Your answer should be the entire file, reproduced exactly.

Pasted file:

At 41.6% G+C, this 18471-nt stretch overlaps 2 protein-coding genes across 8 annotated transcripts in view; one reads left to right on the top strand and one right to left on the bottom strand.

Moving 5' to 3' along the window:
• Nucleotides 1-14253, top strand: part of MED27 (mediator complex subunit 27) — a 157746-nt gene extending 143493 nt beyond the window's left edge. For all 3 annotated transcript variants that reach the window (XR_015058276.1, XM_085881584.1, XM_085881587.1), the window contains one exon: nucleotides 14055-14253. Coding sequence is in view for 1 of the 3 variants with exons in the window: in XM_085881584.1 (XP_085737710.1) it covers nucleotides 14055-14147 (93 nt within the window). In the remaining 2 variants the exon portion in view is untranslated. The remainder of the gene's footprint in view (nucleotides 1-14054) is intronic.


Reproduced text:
At 41.6% G+C, this 18471-nt stretch overlaps 2 protein-coding genes across 8 annotated transcripts in view; one reads left to right on the top strand and one right to left on the bottom strand.

Moving 5' to 3' along the window:
• Nucleotides 1-14253, top strand: part of MED27 (mediator complex subunit 27) — a 157746-nt gene extending 143493 nt beyond the window's left edge. For all 3 annotated transcript variants that reach the window (XR_015058276.1, XM_085881584.1, XM_085881587.1), the window contains one exon: nucleotides 14055-14253. Coding sequence is in view for 1 of the 3 variants with exons in the window: in XM_085881584.1 (XP_085737710.1) it covers nucleotides 14055-14147 (93 nt within the window). In the remaining 2 variants the exon portion in view is untranslated. The remainder of the gene's footprint in view (nucleotides 1-14054) is intronic.